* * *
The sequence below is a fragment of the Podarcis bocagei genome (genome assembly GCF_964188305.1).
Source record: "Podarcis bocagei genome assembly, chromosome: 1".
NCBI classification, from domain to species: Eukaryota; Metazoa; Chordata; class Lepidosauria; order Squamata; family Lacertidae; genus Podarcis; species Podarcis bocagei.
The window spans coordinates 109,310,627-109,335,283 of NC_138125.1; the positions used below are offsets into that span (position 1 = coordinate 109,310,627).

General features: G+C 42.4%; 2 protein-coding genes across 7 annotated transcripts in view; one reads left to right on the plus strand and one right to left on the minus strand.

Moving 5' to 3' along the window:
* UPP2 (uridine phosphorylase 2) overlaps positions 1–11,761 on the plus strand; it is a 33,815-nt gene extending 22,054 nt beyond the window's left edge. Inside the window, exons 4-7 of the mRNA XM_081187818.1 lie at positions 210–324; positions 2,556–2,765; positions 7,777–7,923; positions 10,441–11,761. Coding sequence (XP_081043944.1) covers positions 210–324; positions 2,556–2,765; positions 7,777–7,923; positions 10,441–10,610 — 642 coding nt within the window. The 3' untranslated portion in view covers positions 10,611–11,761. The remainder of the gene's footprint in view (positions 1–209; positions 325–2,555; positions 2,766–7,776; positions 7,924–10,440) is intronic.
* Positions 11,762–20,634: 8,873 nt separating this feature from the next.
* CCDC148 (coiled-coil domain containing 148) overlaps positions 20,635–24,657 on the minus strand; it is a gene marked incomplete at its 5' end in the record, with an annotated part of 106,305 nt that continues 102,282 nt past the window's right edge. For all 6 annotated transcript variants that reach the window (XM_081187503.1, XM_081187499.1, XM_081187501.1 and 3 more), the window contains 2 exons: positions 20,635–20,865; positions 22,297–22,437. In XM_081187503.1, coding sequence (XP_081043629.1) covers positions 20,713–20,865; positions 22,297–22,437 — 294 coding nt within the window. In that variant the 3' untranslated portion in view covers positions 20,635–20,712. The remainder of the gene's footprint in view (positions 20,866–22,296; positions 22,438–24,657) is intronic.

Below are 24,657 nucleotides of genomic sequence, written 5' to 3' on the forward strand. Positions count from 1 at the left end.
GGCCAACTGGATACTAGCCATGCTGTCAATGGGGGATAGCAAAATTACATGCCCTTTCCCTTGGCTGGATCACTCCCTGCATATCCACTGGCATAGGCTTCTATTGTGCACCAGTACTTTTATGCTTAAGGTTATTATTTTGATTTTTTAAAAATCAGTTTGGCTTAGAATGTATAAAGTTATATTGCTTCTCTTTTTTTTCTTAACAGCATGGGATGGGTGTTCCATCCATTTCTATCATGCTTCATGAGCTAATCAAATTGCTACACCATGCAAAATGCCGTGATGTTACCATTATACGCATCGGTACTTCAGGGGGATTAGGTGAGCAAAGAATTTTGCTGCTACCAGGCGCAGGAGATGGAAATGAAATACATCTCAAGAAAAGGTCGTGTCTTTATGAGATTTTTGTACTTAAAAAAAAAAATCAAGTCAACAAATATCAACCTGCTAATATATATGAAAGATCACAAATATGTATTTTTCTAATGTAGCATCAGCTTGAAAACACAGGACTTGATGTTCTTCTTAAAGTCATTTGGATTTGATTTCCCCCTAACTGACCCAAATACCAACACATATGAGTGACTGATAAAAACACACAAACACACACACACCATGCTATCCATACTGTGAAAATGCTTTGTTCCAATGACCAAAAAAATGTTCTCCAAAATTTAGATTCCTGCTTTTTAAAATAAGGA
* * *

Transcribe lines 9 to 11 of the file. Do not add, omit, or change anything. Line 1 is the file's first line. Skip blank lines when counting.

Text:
* CCDC148 (coiled-coil domain containing 148) overlaps positions 20,635–24,657 on the minus strand; it is a gene marked incomplete at its 5' end in the record, with an annotated part of 106,305 nt that continues 102,282 nt past the window's right edge. For all 6 annotated transcript variants that reach the window (XM_081187503.1, XM_081187499.1, XM_081187501.1 and 3 more), the window contains 2 exons: positions 20,635–20,865; positions 22,297–22,437. In XM_081187503.1, coding sequence (XP_081043629.1) covers positions 20,713–20,865; positions 22,297–22,437 — 294 coding nt within the window. In that variant the 3' untranslated portion in view covers positions 20,635–20,712. The remainder of the gene's footprint in view (positions 20,866–22,296; positions 22,438–24,657) is intronic.

Below are 24,657 nucleotides of genomic sequence, written 5' to 3' on the forward strand. Positions count from 1 at the left end.
GGCCAACTGGATACTAGCCATGCTGTCAATGGGGGATAGCAAAATTACATGCCCTTTCCCTTGGCTGGATCACTCCCTGCATATCCACTGGCATAGGCTTCTATTGTGCACCAGTACTTTTATGCTTAAGGTTATTATTTTGATTTTTTAAAAATCAGTTTGGCTTAGAATGTATAAAGTTATATTGCTTCTCTTTTTTTTCTTAACAGCATGGGATGGGTGTTCCATCCATTTCTATCATGCTTCATGAGCTAATCAAATTGCTACACCATGCAAAATGCCGTGATGTTACCATTATACGCATCGGTACTTCAGGGGGATTAGGTGAGCAAAGAATTTTGCTGCTACCAGGCGCAGGAGATGGAAATGAAATACATCTCAAGAAAAGGTCGTGTCTTTATGAGATTTTTGTACTTAAAAAAAAAAATCAAGTCAACAAATATCAACCTGCTAATATATATGAAAGATCACAAATATGTATTTTTCTAATGTAGCATCAGCTTGAAAACACAGGACTTGATGTTCTTCTTAAAGTCATTTGGATTTGATTTCCCCCTAACTGACCCAAATACCAACACATATGAGTGACTGATAAAAACACACAAACACACACACACCATGCTATCCATACTGTGAAAATGCTTTGTTCCAATGACCAAAAAAATGTTCTCCAAAATTTAGATTCCTGCTTTTTAAAATAAGGA